This is the rear shock installation with the much-longer-than-stock Shock Therapy springs. The shock looks smaller in diameter but longer. Both are optical illusions.
The limit strap will be set at 1.5 inches from hole to hole. Then, tighten the adjusting bolt nuts. The strap will stretch after initial use. The ideal measurement is that the strap should be 0.25 inches shorter than the shock, so it will stop the shock at full extension.


The final step is to check the ride height after installing the shocks. The instructions state to check this with all the accessories and driver and passenger in place. After my initial test ride with the new springs, I found that my setup needed a bit more preload to get the car to the prescribed ride height.

Once dialed in, the new ride is a huge improvement over the OEM springs. I found that the car no longer had any trace of hitting the ground on landings, whoops or G-outs. With the new spring system installed, the computer-controlled Dynamix suspension system comes into a new dimension.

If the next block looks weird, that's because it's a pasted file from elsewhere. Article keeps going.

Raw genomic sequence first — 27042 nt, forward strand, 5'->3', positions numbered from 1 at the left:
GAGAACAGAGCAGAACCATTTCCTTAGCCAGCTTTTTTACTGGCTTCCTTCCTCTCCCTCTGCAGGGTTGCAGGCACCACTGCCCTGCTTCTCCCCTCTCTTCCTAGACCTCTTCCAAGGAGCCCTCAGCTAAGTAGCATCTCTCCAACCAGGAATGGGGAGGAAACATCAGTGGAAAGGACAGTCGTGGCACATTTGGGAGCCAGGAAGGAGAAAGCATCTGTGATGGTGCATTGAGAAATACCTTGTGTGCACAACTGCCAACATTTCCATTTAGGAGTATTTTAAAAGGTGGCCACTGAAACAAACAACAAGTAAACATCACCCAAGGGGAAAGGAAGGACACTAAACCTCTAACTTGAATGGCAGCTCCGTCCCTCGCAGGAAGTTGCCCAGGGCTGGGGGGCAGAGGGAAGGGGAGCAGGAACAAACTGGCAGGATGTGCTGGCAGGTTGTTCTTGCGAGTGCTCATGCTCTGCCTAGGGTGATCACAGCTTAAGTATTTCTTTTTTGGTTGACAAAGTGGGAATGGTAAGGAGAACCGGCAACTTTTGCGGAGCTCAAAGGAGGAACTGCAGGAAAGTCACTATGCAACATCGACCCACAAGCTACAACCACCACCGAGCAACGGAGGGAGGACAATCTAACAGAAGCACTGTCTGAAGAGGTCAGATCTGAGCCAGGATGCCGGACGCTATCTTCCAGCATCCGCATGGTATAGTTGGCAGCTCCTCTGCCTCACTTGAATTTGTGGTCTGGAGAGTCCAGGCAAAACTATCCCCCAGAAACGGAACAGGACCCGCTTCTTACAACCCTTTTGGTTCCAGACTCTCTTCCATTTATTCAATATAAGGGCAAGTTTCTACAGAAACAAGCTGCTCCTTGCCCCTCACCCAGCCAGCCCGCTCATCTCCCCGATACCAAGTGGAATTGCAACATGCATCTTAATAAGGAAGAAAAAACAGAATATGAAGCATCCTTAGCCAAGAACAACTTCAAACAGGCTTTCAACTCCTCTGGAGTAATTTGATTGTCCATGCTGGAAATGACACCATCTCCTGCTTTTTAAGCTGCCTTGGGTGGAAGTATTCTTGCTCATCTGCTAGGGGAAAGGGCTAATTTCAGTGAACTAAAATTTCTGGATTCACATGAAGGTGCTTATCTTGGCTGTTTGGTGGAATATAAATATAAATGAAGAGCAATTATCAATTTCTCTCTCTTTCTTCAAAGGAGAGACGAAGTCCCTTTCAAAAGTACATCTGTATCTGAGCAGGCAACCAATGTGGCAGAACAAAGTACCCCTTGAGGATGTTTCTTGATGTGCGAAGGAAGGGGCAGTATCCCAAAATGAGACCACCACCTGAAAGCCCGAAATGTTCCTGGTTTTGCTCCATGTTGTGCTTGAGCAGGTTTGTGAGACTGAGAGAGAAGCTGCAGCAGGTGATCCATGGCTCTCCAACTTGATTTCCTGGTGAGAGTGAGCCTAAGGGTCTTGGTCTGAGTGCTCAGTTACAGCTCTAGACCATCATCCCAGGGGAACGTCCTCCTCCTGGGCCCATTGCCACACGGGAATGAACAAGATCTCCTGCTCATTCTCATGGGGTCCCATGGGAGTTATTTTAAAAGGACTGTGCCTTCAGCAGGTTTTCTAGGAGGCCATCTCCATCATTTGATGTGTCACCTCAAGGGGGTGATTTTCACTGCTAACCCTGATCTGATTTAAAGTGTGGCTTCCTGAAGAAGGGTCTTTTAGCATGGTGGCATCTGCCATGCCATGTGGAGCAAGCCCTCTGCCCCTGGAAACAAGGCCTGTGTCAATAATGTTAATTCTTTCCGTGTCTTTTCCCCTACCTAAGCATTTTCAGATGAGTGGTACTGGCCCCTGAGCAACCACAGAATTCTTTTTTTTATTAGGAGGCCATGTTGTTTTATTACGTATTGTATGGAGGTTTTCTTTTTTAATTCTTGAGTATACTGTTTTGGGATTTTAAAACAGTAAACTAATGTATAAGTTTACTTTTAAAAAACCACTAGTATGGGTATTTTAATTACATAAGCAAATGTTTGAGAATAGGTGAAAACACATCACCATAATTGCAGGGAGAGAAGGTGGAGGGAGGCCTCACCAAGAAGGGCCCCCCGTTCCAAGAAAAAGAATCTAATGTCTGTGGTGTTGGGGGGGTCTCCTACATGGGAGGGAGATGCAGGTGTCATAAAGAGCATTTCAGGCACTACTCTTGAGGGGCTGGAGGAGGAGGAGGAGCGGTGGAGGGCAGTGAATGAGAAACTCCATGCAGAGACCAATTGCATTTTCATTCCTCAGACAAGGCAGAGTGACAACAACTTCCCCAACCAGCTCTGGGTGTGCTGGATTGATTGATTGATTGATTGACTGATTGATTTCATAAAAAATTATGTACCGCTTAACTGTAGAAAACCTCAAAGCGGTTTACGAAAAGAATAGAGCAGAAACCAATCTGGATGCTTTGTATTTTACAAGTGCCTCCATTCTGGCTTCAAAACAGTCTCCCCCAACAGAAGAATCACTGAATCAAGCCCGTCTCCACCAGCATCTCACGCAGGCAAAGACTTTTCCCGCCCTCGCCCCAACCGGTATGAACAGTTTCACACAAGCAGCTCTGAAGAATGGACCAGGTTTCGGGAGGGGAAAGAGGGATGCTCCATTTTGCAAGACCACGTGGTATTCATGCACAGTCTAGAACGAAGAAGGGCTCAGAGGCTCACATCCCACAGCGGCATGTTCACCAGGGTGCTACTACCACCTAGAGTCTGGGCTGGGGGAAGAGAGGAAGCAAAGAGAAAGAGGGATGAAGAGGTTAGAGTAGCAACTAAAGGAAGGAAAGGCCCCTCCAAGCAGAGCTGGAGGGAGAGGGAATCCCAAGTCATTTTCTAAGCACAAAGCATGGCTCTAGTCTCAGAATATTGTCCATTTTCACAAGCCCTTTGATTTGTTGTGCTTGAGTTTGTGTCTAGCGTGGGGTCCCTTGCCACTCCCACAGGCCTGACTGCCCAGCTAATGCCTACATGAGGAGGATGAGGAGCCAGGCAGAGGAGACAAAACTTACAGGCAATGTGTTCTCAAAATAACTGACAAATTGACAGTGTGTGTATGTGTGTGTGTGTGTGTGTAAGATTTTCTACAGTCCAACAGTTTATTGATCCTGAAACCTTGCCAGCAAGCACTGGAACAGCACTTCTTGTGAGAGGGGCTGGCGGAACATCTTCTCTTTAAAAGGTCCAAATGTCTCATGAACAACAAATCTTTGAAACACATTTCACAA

Instead of having to constantly toggle up and down between the settings (Comfort, Sport and Firm), I found that I can leave the settings in Comfort in most conditions where I was previously in Sport. Aggressive driving in Sport results in a new level of connection and confidence with the car. I’m able to leave the computer settings in Comfort for most conditions and save the Sport setting for aggressive driving. The Firm setting is rarely used.


With the Shock Therapy spring kit installed, I have found a new level of confidence while driving the car. In my opinion, the 2020 Pro XP is a very good platform for an off-road vehicle. The Shock Therapy springs take it from very good to awesome! These springs not only fixed the low ride height and bottoming, but add a new level of plushness to the ride.

The red (firm) panic button on the steering wheel is still used for the really big stuff. I have not had the car bottom out, and the ride in Comfort setting is truly Cadillac-like.

Comments are closed, but trackbacks and pingbacks are open.